Of course today’s Russia is not a great, but a medium-ranking economic power (in terms of GDP at the current exchange rate it is ninth, between Canada and Italy, after Great Britain and France, while in the calculation at purchasing power parity it is sixth, between Germany and Indonesia, ahead of Great Britain and France), but it plays in the league of imperialist powers. True, it mainly exports raw materials, oil and gas, but it appropriates in full, through its oil majors and the state, the oil rent, i.e. the surplus value produced by proletarians around the world (the hydrocarbons sector with 1.6% of the labour force produces 20% of the Russian GDP: about 18% consists in rent). And it is also the world’s second-largest arms exporter, with a first-class aerospace industry, and has what is considered the world’s second-largest army, with the largest nuclear arsenal, as well as being among the biggest exporters of nuclear power stations. Not exactly the characteristics of the semi-colony forced into an unequal exchange.

The two aspects: specialisation in arms production and the space industry, weakness in machine production (a quarter of Italy’s) and therefore dependence on imports of foreign means of production are correlated, the result of decades of planning in which the bulk of surplus value has been reinvested in the military and space industry, to the detriment of consumer goods and machine production itself. Russia does not appear to be a strong exporter of capital (about 400 billion dollars invested at the end of 2021, according to UNCTAD, less than Italy and about a quarter of France, Great Britain and Switzerland; data probably underestimated because a large part of the capital exports of its capitalists take place in an ‘unofficial’ manner, through offshore companies and tax havens (Cyprus in first place, where Russian subjects have reportedly invested as much as 190 billion in 2020, and which turns out to have the same amount of foreign investments as Russia). However, International Monetary Fund statistics show an active Russian position of USD 483 billion in foreign investments, even though foreign direct investments in Russia at the end of 2021 (USD 610 billion) exceeded Russian direct investments abroad (USD 487 billion). With sanctions and disinvestment by multinationals in Russia, it is to be expected that these accounts have changed significantly during 2022. In any case, there is no one-way dependence.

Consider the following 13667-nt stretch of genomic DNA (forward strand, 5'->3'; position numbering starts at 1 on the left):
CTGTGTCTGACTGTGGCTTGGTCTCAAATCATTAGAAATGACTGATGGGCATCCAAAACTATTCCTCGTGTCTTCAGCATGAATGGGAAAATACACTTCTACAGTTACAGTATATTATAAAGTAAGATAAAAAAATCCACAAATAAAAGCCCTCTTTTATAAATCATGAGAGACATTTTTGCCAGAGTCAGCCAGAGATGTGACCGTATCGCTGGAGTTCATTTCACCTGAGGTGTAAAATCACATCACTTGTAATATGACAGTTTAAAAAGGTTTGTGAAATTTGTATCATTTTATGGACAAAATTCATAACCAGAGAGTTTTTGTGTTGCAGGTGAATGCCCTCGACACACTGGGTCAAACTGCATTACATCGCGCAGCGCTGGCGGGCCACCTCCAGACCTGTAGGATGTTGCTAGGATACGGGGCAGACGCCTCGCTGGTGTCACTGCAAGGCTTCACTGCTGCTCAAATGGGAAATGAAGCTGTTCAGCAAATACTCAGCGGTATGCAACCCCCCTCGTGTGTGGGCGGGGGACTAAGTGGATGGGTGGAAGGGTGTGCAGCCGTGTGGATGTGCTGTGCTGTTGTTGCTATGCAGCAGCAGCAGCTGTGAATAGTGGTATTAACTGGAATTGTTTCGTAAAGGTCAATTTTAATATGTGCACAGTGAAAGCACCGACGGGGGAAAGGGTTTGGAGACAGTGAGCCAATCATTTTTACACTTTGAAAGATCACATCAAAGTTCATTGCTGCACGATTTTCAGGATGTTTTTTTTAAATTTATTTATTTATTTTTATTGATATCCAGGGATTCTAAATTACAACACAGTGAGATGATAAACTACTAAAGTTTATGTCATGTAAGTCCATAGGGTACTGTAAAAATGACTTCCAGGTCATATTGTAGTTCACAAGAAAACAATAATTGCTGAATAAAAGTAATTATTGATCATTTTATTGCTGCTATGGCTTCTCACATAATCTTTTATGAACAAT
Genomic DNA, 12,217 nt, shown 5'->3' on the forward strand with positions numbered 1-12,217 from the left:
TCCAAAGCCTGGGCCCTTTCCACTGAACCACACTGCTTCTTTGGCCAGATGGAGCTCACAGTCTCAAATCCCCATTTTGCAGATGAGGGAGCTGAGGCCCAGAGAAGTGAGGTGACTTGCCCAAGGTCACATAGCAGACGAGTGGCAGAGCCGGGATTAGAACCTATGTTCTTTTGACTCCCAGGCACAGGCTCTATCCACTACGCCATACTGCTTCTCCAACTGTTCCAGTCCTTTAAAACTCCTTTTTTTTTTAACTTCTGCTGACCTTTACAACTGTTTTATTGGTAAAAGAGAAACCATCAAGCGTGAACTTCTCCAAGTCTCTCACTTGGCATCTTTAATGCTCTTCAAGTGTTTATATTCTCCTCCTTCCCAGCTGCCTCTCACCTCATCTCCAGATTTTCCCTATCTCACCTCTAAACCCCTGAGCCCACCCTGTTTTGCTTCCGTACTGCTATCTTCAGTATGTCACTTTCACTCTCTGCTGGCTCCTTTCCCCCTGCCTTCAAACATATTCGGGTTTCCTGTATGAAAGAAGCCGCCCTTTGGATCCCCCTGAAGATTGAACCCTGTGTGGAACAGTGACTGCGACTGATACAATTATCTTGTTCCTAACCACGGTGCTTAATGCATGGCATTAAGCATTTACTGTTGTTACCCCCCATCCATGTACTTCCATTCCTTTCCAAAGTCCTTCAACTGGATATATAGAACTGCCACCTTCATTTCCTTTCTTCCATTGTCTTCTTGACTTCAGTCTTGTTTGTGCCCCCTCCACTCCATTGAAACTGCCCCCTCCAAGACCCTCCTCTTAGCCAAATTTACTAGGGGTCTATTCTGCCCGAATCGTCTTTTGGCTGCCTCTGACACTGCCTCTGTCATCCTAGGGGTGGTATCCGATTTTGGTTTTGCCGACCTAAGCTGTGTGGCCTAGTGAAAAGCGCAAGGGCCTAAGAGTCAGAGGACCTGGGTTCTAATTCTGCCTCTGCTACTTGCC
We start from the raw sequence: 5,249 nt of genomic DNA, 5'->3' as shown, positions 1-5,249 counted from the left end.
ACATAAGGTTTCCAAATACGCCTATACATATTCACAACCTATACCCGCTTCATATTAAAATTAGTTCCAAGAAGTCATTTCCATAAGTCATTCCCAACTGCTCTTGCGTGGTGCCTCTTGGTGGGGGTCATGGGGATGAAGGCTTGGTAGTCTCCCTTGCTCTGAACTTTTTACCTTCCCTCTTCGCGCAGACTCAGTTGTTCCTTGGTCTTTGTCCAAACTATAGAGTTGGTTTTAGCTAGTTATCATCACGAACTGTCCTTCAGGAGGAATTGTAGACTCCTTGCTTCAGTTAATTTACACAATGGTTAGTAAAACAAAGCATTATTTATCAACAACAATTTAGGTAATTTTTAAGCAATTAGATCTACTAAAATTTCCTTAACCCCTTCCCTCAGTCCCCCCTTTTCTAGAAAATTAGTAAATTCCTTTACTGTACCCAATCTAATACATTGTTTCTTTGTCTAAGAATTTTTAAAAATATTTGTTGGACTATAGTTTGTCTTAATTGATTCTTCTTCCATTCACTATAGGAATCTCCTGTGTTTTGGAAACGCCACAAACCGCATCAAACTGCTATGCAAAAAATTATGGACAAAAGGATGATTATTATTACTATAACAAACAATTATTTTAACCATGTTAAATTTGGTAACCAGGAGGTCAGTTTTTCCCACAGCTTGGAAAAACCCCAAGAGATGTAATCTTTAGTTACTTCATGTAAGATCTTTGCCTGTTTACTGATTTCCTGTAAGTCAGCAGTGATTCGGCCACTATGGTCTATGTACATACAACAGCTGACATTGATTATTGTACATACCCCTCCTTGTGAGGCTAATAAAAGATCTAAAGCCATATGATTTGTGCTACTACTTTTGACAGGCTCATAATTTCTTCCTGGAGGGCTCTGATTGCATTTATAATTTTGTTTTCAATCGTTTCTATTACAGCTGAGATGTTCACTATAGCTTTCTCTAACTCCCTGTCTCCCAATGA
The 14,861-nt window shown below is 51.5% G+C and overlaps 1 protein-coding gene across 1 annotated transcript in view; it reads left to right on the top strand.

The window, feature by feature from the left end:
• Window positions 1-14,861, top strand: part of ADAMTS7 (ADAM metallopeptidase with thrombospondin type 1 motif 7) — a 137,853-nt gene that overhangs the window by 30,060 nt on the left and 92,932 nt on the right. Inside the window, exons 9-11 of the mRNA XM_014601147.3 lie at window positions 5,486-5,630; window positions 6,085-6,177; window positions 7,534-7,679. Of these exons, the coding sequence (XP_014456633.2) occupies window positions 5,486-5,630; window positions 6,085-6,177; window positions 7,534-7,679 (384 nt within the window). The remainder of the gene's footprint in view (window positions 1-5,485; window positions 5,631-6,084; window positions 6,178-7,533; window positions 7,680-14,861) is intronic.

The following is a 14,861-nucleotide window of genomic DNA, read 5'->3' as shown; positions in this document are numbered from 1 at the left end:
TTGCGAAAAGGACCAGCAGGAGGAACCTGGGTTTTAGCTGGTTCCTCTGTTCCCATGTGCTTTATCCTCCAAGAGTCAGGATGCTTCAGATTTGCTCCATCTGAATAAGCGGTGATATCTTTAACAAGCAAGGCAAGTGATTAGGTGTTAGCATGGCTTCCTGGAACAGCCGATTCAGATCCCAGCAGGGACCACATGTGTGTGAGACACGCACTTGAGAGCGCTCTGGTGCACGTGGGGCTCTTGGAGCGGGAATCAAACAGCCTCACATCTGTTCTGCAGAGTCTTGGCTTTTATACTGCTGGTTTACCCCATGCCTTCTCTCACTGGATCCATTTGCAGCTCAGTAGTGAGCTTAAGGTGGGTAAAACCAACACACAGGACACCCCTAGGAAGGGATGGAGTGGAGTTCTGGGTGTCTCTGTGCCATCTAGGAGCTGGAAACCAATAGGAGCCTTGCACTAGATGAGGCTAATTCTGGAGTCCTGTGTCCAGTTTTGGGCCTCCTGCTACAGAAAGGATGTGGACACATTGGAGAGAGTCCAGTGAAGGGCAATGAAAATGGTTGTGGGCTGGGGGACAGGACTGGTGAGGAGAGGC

Lastly, Russia’s military presence abroad, with military bases in Armenia, Belarus, Abkhazia and South Ossetia (Georgia), Kazakhstan, Kyrgyzstan, Tajikistan, Transnistria (Moldova), Syria, and a significant troop presence in Libya, Mali, Central African Republic, and presence of ‘advisors’ in Vietnam, Eritrea, Madagascar, Venezuela and base-sharing agreements with Egypt, Sudan. A military projection that certainly does not stand comparison with the American superpower, but is superior to that of the other imperialisms, perhaps on a par with Great Britain and France, and which adds a more recent penetration in Africa to the former USSR “near abroad”. A presence, the latter, aimed at vying for influence with the old colonial powers including France and Italy, and to get its hands on mineral resources such as uranium and bauxite, as well as hydrocarbons, and certainly not to support national independence struggles against neo-colonialism. China, which has many more tools for economic penetration (financing and building infrastructure, factories, as well as consumer goods) can see Russian military penetration as opening up territories to its own penetration, against resistance from European (neo)colonial powers.